Carlton are in the top-eight for the first time since 2013 after upsetting the in-form Western Bulldogs by 52 points in a free-flowing AFL contest.
Low-scoring and defensive tactics were a constant in most other games across the weekend, but the Blues attacked from the outset at Metricon Stadium on Sunday night to record the biggest AFL score by any team since round two.
Never relinquishing the lead they gained three minutes in through a Harry McKay goal, Carlton's 16.7 (103) to 7.9 (51) win was their third since the season restart.
But the Blues have injury concerns after their first game in the Queensland hub, with star midfielder Patrick Cripps enduring troubles with his shoulder.
Carlton's co-captain went off late in the first quarter, and although he played out the game after returning in the second term, Cripps was hampered by the suspected AC joint injury.
"He seemed pretty happy in the rooms; he didn't seem to be complaining about the shoulder after the game," Carlton coach David Teague said.
Former captain Marc Murphy (hip) failed to play out the game, going off late in the last quarter, but Teague thinks the veteran on-baller will be right to play against Port Adelaide at the Gabba next Sunday.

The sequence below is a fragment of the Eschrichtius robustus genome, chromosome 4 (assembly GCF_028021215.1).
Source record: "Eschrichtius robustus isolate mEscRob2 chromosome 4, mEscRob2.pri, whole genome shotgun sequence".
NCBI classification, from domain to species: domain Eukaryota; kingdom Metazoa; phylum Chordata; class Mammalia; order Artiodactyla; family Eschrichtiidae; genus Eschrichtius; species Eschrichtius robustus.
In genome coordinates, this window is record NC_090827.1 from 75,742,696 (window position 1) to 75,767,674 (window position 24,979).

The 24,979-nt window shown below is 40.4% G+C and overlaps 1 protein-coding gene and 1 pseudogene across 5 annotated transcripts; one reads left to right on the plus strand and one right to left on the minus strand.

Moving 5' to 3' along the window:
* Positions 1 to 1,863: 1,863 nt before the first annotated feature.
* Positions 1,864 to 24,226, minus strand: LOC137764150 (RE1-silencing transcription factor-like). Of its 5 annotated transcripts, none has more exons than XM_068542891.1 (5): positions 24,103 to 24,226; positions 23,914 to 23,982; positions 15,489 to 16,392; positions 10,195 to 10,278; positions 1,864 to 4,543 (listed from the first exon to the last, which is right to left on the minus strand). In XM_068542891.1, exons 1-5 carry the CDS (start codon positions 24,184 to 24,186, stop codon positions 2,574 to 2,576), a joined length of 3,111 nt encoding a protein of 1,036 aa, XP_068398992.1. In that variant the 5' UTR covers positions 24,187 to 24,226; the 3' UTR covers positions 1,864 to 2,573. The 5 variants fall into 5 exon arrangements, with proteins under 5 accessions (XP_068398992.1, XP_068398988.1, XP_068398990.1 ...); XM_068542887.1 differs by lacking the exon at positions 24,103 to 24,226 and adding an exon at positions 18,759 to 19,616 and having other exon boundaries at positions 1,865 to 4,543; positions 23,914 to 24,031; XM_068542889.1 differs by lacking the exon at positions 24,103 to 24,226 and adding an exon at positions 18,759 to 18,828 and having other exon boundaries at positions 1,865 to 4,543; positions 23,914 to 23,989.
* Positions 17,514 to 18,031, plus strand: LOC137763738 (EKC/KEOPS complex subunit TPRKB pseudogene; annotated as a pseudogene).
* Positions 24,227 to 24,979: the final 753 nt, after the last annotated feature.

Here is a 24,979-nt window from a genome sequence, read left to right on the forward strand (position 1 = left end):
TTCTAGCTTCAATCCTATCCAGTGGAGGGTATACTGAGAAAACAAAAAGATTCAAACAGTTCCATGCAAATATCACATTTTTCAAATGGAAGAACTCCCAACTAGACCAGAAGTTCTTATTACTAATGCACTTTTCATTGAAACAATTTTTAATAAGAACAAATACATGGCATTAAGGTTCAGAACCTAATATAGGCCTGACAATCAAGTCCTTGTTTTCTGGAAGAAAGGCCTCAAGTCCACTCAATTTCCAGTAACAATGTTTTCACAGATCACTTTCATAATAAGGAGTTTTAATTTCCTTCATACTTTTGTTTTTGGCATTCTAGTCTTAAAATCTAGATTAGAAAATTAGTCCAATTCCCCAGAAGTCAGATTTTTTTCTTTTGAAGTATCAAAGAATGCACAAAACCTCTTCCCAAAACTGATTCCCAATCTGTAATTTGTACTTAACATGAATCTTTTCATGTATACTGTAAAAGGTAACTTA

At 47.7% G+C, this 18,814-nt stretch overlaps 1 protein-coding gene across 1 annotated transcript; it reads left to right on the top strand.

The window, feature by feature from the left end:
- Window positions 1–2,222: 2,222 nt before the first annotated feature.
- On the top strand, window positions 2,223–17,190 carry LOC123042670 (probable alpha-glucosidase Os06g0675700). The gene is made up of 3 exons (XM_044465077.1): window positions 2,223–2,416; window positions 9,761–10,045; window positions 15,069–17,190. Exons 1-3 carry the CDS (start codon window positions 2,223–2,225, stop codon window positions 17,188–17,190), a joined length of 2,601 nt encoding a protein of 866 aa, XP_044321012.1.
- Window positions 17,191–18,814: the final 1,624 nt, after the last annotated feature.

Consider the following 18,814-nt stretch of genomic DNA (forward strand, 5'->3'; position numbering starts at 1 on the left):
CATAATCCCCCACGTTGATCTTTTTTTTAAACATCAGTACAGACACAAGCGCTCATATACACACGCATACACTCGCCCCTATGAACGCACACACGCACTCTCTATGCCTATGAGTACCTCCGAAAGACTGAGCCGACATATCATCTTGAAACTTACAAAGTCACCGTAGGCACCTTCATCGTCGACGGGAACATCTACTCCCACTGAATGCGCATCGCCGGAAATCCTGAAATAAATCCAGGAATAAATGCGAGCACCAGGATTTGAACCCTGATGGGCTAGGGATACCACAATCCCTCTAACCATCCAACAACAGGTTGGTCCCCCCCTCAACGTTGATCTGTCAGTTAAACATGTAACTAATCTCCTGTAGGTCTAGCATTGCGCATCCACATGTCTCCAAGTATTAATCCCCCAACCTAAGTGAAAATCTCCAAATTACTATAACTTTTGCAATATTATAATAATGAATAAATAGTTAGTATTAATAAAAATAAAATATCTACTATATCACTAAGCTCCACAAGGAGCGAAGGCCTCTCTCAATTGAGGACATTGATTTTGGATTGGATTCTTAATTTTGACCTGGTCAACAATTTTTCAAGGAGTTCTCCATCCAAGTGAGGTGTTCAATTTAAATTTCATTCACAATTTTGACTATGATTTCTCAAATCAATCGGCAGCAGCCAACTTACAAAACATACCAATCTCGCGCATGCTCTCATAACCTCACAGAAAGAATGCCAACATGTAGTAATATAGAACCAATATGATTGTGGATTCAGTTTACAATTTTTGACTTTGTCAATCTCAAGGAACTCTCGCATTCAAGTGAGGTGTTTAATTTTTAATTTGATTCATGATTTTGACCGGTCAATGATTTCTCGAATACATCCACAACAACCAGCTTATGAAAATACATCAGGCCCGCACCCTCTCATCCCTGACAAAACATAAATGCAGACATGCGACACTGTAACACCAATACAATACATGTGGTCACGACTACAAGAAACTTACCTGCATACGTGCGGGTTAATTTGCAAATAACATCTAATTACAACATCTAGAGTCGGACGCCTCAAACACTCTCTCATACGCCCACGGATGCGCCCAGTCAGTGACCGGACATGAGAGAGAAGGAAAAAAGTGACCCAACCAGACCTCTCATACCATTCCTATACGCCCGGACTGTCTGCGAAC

Other midfielders stepped up as Cripps struggled, with former GWS player Matt Kennedy all class in his first game of 2020.
The Dogs dominated the inside-50 count 53-41, but Carlton's forward line functioned far better through Eddie Betts (four goals), McKay (three), Michael Gibbons, Jack Martin and Mitch McGovern (all two each).
Young gun Laitham Vandermeer's missed opportunity to pull the Dogs back within 12 points early in the last quarter proved costly as McKay and Martin booted the next two majors, before a Levi Casboult long bomb sealed Carlton's success and the floodgates opened.
A better sign for Luke Beveridge's Dogs was the promising return of premiership midfielder Lachie Hunter following a four-game suspension for an alleged drink-driving incident during coronavirus lockdown in April.
Blues supporters have dealt with some dark times since their last finals appearance seven years ago, but they are back in the top-eight for the first time since round 12, 2013.
"It would be (nice) for our supporters who have obviously done it tough since then," Teague said.
"We've still got lots of areas to improve on but I thought the courage our players had to take on and to move the ball (was pleasing)."
Beveridge said the Dogs weren't ready for the Blues' frenetic attack on the contest.
"They (Carlton) had an edge that we didn't have; it's been us the last few weeks that have come out with that steely resolve," Beveridge said.
"It was a bit greasy and slippery and they played that game better than us."